Embezzlement is a common white collar crime in Massachusetts and all states. Embezzlement happens when a person steals or misappropriated funds or property from their employer, business partner or another person.
For embezzlement to happen, there must be three factors present:
- A financial relationship between the victim and the accused; this is called a fiduciary relationship. It means that one party was relying on the other and trusted him or her to handle property, money or something else of value. Typical fiduciary relationships that can lead to embezzlement charges include bankers and their clients, and financial advisers and their clients. Note that the simple handling of money does not usually define a fiduciary relationship. A cashier does not have a fiduciary relationship with customers, but a financial advisor who handles money for a retired couple does.
- The accused must have acquired the property of the person through the financial relationship, and then transferred possession of the property to themselves or a third party. It is not enough if the accused had access to the money or property, although that could be part of the person’s job. The accused must have used the access to the property to convert it for his personal benefit or that of another person. For example, a stockbroker might transfer the client’s stock portfolio to himself, or sell it and keep all of the profits. Or, an employee who pays the bills for a company uses the money to pay his own bills.
- The accused’s actions must have been intentional; this is a requirement of fraud. So, if a financial advisor accidently transfers a client’s property to himself, this would not usually be embezzlement. Also, if a person who has been entrusted with property has a reasonable belief that the property was given to him, this could be a valid defense.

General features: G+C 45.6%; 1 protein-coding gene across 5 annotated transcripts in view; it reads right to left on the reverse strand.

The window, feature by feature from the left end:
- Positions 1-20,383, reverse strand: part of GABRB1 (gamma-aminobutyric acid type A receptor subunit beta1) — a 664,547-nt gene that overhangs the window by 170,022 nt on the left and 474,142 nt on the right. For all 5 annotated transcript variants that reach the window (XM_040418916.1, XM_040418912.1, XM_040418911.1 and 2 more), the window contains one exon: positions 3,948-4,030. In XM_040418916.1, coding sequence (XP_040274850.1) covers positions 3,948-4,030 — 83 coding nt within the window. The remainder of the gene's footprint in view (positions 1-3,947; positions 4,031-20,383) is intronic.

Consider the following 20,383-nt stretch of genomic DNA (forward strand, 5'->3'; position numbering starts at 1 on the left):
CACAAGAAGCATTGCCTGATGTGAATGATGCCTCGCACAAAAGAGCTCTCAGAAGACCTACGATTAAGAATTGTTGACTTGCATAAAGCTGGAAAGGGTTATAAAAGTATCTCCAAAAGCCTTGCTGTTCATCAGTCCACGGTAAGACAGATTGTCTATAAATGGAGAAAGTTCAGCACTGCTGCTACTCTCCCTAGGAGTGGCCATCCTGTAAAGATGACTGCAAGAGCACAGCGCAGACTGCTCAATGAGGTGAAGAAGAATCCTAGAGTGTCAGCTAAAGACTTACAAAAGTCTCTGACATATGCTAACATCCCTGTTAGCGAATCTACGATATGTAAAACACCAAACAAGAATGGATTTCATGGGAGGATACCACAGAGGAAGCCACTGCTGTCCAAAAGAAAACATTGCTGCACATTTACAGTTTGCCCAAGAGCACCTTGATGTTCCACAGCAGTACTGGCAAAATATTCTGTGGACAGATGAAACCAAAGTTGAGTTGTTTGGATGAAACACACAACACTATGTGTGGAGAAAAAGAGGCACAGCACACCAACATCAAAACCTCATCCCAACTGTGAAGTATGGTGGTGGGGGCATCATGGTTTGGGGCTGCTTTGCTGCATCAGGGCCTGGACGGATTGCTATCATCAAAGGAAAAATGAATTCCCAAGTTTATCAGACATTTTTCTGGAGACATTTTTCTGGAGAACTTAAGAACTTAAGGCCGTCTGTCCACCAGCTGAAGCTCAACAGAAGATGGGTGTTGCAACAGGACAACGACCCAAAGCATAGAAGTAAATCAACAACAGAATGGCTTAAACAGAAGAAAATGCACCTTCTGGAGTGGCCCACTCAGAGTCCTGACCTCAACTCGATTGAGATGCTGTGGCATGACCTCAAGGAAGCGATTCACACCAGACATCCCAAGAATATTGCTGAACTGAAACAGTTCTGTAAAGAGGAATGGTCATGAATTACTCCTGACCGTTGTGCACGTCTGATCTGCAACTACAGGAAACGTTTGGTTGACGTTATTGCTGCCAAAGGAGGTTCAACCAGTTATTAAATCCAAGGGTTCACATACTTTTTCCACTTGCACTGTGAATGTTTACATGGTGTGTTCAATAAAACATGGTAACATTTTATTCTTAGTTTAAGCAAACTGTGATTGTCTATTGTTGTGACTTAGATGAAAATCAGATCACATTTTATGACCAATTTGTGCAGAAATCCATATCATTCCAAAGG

In Massachusetts for example, embezzlement is in the general criminal category of theft or larceny. The state also has several statutes that address this crime. How the are prosecuted and punished depends upon the circumstances that surround the embezzlement.
Embezzlement laws are covered in Massachusetts General Laws, part IV, Title I, Chapter 266:
- Section 50: Embezzlement by employee of state treasury
- Section 51: Embezzlement by county, city or town officer
- Section 52: Embezzlement by bank employees or officers
- Section 55: Embezzlement by liquidating receiver or agent
- Section 56: Embezzlement by agent or broker
- Section 57: Embezzlement by fiduciary
- Section 58: Larceny – embezzlement from a voluntary association
- Section 59: Simple Larceny – embezzlement from a voluntary association
Another type of embezzlement in Massachusetts is embezzlement of trade secrets. It is covered in MGL c. 266, s. 30(4). The law states that any person who embezzles, unlawfully takes, carries away, conceals or copies with intent to convert a trade secret of another is guilty of larceny by embezzlement. For this type of crime to occur, it does not matter what the value of the trade secret was or whether the trade secret was possessed by the offender at the time of secreting or conversion.
A trade secret includes anything intangible or tangible that represents or constitutes a secret scientific, technical, producing or merchandising procedure, formula, invention or improvement.
Punishment for Embezzlement
Punishment for embezzlement varies by each state; most states alter the severity of punishment based upon the type and value of property stolen. This means if millions of dollars is taken, you are much more likely to face serious punishment than if you only stole $5000. Some states also increase the embezzlement punishment when the property is of particular value to who owns it, or if the money belongs to the public.
Trust is a vital aspect of a fiduciary relationship, so many states have several aggravating factors that can be applied to the embezzlement charge, such as if the accused is in a position of public trust. For example, if an accountant works for a city government and steals taxpayer funds, this could be an aggravated charge. The public takes a dim view of taxpayer funds being used for a government employee’s personal expenses.